After more than a decade of attempts, Arizona may finally join the other 47 states that have made texting while driving illegal.
Arizona lawmakers are making an effort again by introducing Senate Bill 1261, which has been approved by the Senate Committee on Transportation and Technology. The bill must be passed by the Rules Committee before going to the Senate.
The bill would impose a fine of up to $99 for a first offense and between $100 and $200 for the following offense. And if texting while driving causes either serious injury or death of another person, the defendant would be fined up to $4,000 with a class 2 misdemeanor.
As of right now, Arizona, Missouri, and Montana are the only states that have yet to pass a statewide ban on texting while driving. Montana has absolutely no laws on driving while texting and Missouri’s law on texting while driving only addressed drivers under the age of 21. This is despite the fact that distracted driving caused 3,477 deaths in 2015 alone.
The vote on the new bill came after hearing more than an hour and a half of tearful pleas from Arizona residents who have lost loved ones because of distracted driving.
Sen. Steve Farley, D-Tucson, who sponsored the bill, has been trying to get some sort of restriction on texting while driving for several years now. This time around, he has agreed to language in the bill saying that a citation may be issued only if the texting is witnessed by a police officer.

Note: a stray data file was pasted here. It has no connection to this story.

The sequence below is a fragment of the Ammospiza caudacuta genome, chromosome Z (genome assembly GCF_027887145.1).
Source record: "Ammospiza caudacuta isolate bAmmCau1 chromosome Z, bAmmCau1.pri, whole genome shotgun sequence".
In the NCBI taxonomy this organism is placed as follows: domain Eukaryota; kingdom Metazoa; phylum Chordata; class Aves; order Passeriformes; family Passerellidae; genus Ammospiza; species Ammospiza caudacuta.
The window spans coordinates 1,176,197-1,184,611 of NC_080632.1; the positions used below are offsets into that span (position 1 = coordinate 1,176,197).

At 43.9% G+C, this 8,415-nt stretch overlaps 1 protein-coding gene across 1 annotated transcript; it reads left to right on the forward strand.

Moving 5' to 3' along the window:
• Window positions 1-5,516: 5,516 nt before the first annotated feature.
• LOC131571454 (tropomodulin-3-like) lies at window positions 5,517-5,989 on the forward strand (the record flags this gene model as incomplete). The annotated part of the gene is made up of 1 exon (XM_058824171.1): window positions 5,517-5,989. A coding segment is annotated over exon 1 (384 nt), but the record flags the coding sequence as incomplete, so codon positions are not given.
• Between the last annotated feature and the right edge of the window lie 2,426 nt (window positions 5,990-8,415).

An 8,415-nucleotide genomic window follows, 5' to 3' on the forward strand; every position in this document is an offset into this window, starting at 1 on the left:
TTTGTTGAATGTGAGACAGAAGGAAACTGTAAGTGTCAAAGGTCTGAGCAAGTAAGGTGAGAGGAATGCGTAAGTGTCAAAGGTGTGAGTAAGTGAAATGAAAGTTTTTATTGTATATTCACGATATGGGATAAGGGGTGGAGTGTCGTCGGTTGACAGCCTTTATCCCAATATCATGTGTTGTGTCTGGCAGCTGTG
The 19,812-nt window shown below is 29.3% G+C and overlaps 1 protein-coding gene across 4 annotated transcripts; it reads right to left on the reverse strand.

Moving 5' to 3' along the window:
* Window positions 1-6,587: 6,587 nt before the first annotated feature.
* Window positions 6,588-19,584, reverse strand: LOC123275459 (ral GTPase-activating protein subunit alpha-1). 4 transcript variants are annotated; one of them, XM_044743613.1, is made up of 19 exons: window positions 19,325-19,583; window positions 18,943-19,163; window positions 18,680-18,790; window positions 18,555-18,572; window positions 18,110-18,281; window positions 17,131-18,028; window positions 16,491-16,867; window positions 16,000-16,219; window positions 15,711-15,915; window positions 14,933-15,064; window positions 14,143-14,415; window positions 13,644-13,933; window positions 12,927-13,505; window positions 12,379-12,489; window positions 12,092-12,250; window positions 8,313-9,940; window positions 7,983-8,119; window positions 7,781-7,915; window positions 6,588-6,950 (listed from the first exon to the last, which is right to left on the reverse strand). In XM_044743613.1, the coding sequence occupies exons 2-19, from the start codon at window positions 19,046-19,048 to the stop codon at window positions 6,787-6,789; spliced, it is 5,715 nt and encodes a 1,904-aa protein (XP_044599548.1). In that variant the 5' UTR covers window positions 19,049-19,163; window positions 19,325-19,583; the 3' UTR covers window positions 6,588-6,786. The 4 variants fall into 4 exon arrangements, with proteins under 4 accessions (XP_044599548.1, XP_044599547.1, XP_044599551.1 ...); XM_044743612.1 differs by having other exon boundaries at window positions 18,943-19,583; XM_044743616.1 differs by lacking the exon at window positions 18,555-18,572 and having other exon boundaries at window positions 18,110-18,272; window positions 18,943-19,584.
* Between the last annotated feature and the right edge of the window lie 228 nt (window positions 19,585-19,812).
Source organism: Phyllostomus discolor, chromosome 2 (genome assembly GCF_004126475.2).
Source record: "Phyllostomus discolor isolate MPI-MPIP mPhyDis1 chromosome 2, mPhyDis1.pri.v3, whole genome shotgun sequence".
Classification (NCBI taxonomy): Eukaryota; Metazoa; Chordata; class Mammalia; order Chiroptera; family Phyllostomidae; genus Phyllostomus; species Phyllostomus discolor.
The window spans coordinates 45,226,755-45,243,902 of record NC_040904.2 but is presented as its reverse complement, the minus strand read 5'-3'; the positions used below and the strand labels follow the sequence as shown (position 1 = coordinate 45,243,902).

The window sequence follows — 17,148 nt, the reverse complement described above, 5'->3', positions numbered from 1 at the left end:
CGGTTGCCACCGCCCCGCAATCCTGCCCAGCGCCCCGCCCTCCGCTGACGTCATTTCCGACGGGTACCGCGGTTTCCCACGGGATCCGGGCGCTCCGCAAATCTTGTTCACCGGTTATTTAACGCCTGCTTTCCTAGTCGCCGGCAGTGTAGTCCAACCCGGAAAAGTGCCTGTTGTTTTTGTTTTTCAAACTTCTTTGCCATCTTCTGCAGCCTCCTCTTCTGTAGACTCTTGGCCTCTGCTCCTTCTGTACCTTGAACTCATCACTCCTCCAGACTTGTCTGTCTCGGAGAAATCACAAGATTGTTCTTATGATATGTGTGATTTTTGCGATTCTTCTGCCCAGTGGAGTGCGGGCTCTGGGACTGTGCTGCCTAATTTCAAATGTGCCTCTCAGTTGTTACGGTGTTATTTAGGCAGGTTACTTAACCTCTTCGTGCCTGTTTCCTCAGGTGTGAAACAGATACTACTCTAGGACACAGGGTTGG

Furthermore, the legislation states that a conviction for this type of offense could not be used by the Motor Vehicle Division to take away someone’s driver’s license or be used as a contributing factor to increases in insurance premiums.
Lawmakers fear the true challenge will arise when the bill makes it to the House, where these lawmakers have repeatedly taken a harder stand against what some see as “nanny state’ regulations.
Sen. Bob Worsley, R-Mesa, who chairs the Senate panel that approved the bill, disagrees with this logic.
“Sometimes it just seems like our political ideology gets in the way of common sense,’’ he said, adding that lawmakers, in discussing this issue, “have had a hard time … to see through a common-sense lens.’’ And Worsley had a message for the parade of people who testified, some holding pictures of loved ones who were killed by distracted drivers. “I’m sorry it’s taken so long,’’ he said.
With 5.4 million non-fatal car accidents occurring in the U.S. each year, more states are beginning to crack down on all forms of distracted driving.
Farley believes, and sincerely hopes, this time the bill will be passed. He explained that if there was widespread support for the bill, he would then consider making the penalties harsher.
Currently, the only bill in Arizona regarding texting while driving is one that bans texting while driving for beginning drivers. But both lawmakers and the public are hoping this bill outlaws in across the state.